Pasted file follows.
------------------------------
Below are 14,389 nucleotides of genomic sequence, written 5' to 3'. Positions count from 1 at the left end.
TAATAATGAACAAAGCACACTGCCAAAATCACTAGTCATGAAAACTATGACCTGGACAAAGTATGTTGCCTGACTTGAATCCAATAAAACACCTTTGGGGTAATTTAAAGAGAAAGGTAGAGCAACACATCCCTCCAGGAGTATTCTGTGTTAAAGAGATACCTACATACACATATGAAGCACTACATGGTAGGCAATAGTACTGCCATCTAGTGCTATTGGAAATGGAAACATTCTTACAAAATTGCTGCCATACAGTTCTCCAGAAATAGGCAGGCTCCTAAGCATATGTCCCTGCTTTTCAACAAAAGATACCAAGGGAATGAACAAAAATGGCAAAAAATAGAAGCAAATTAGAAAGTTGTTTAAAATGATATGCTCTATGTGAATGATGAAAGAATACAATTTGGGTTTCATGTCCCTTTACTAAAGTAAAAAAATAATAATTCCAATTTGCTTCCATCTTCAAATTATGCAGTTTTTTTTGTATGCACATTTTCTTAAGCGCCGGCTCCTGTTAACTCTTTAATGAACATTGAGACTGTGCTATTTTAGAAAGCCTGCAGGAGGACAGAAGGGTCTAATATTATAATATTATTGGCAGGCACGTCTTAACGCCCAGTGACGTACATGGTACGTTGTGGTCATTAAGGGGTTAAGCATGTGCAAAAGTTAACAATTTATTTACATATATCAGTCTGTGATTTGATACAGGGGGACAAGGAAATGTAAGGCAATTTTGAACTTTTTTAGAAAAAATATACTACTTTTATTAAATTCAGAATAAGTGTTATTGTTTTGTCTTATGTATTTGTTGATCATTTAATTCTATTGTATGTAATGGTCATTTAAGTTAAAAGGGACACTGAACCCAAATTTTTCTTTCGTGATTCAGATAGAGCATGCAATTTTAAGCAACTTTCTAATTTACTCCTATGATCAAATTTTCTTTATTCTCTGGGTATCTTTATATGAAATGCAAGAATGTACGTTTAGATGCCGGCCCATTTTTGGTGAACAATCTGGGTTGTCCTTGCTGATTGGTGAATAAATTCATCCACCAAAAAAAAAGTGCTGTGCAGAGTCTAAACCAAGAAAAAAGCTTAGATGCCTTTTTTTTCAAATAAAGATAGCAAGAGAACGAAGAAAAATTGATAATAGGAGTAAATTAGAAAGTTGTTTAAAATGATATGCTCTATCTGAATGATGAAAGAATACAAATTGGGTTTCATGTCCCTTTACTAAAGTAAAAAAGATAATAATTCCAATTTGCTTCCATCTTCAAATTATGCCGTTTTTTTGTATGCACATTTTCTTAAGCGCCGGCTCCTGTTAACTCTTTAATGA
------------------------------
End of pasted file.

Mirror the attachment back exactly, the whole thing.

Below are 14,389 nucleotides of genomic sequence, written 5' to 3'. Positions count from 1 at the left end.
TAATAATGAACAAAGCACACTGCCAAAATCACTAGTCATGAAAACTATGACCTGGACAAAGTATGTTGCCTGACTTGAATCCAATAAAACACCTTTGGGGTAATTTAAAGAGAAAGGTAGAGCAACACATCCCTCCAGGAGTATTCTGTGTTAAAGAGATACCTACATACACATATGAAGCACTACATGGTAGGCAATAGTACTGCCATCTAGTGCTATTGGAAATGGAAACATTCTTACAAAATTGCTGCCATACAGTTCTCCAGAAATAGGCAGGCTCCTAAGCATATGTCCCTGCTTTTCAACAAAAGATACCAAGGGAATGAACAAAAATGGCAAAAAATAGAAGCAAATTAGAAAGTTGTTTAAAATGATATGCTCTATGTGAATGATGAAAGAATACAATTTGGGTTTCATGTCCCTTTACTAAAGTAAAAAAATAATAATTCCAATTTGCTTCCATCTTCAAATTATGCAGTTTTTTTTGTATGCACATTTTCTTAAGCGCCGGCTCCTGTTAACTCTTTAATGAACATTGAGACTGTGCTATTTTAGAAAGCCTGCAGGAGGACAGAAGGGTCTAATATTATAATATTATTGGCAGGCACGTCTTAACGCCCAGTGACGTACATGGTACGTTGTGGTCATTAAGGGGTTAAGCATGTGCAAAAGTTAACAATTTATTTACATATATCAGTCTGTGATTTGATACAGGGGGACAAGGAAATGTAAGGCAATTTTGAACTTTTTTAGAAAAAATATACTACTTTTATTAAATTCAGAATAAGTGTTATTGTTTTGTCTTATGTATTTGTTGATCATTTAATTCTATTGTATGTAATGGTCATTTAAGTTAAAAGGGACACTGAACCCAAATTTTTCTTTCGTGATTCAGATAGAGCATGCAATTTTAAGCAACTTTCTAATTTACTCCTATGATCAAATTTTCTTTATTCTCTGGGTATCTTTATATGAAATGCAAGAATGTACGTTTAGATGCCGGCCCATTTTTGGTGAACAATCTGGGTTGTCCTTGCTGATTGGTGAATAAATTCATCCACCAAAAAAAAAGTGCTGTGCAGAGTCTAAACCAAGAAAAAAGCTTAGATGCCTTTTTTTTCAAATAAAGATAGCAAGAGAACGAAGAAAAATTGATAATAGGAGTAAATTAGAAAGTTGTTTAAAATGATATGCTCTATCTGAATGATGAAAGAATACAAATTGGGTTTCATGTCCCTTTACTAAAGTAAAAAAGATAATAATTCCAATTTGCTTCCATCTTCAAATTATGCCGTTTTTTTGTATGCACATTTTCTTAAGCGCCGGCTCCTGTTAACTCTTTAATGA